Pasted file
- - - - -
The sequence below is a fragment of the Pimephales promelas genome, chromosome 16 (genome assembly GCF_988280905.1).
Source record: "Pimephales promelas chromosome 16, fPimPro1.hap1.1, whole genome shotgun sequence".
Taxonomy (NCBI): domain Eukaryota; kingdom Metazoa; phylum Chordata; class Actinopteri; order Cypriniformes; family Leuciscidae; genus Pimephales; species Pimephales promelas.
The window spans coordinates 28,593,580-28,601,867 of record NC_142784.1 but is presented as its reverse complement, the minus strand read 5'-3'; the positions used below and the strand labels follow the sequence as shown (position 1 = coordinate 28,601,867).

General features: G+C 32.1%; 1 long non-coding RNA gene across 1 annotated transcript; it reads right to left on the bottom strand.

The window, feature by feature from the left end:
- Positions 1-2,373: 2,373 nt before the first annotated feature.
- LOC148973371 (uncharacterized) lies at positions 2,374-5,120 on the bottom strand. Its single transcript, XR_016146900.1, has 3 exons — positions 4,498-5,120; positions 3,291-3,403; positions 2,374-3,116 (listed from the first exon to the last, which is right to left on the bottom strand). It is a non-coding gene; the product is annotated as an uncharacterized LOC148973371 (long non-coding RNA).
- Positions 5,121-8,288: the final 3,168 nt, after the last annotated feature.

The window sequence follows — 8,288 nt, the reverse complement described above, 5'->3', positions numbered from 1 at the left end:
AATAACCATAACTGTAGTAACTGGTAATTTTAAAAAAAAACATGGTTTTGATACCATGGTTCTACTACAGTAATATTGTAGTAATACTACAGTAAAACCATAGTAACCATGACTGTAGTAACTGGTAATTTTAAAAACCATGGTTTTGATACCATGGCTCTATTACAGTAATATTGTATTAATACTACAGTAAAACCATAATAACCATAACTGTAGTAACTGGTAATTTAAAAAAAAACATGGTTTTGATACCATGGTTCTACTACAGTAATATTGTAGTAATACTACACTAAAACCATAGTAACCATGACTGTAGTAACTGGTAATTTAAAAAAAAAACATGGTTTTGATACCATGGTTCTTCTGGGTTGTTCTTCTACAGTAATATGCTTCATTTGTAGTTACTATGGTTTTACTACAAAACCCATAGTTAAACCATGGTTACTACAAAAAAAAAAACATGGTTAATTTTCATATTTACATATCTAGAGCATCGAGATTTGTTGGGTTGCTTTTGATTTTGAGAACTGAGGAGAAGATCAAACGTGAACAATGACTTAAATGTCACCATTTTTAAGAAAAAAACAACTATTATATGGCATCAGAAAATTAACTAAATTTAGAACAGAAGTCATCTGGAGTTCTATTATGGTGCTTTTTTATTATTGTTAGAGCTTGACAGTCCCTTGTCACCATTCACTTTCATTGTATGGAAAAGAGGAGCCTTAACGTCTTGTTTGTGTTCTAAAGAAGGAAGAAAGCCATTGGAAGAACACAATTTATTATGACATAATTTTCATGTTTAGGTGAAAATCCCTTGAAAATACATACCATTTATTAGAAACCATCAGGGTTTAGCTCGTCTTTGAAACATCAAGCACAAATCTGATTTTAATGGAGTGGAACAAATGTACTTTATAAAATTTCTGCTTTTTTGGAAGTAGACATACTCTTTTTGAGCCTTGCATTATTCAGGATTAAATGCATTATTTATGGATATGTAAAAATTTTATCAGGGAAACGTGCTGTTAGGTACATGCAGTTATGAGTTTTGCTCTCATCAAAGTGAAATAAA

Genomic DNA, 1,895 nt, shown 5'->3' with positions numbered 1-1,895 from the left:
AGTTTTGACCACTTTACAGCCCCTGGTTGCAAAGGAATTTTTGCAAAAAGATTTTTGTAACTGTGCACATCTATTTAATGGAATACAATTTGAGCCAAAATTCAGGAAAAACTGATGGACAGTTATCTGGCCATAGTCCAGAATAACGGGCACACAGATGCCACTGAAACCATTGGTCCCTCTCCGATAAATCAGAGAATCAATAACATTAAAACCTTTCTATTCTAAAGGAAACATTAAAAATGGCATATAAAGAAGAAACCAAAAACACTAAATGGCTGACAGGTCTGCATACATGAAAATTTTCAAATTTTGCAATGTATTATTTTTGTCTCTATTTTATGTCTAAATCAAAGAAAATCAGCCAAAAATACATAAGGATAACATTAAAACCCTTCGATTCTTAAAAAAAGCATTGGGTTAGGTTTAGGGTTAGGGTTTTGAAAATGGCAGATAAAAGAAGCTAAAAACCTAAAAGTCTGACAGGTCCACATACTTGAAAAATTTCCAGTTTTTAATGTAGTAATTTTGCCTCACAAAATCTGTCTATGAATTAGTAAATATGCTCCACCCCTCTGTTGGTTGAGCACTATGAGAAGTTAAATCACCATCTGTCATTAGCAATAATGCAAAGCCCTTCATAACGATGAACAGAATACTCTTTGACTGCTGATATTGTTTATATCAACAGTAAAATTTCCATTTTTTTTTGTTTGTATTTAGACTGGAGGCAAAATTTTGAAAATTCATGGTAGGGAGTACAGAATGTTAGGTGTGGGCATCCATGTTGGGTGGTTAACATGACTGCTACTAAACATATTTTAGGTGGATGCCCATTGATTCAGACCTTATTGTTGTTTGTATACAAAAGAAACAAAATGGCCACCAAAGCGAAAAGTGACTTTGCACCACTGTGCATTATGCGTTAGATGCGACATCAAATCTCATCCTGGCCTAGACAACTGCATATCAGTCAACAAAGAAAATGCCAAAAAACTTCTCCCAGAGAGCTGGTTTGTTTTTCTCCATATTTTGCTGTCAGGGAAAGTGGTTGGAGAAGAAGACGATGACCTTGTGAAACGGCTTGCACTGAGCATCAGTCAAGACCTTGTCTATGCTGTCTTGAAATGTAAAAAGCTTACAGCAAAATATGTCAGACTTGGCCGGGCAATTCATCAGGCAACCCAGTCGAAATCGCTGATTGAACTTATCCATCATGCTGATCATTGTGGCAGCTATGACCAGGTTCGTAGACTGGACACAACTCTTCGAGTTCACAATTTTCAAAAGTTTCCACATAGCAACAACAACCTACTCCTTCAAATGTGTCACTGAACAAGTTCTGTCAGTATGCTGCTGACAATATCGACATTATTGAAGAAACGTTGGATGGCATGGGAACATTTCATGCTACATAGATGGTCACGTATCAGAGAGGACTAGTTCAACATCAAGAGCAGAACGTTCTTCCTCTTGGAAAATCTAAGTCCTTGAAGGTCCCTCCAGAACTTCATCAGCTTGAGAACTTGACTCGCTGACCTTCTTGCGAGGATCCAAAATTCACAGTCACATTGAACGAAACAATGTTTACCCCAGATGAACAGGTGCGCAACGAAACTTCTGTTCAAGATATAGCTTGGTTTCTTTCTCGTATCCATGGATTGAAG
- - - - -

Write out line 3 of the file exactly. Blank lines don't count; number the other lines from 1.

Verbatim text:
Taxonomy (NCBI): domain Eukaryota; kingdom Metazoa; phylum Chordata; class Actinopteri; order Cypriniformes; family Leuciscidae; genus Pimephales; species Pimephales promelas.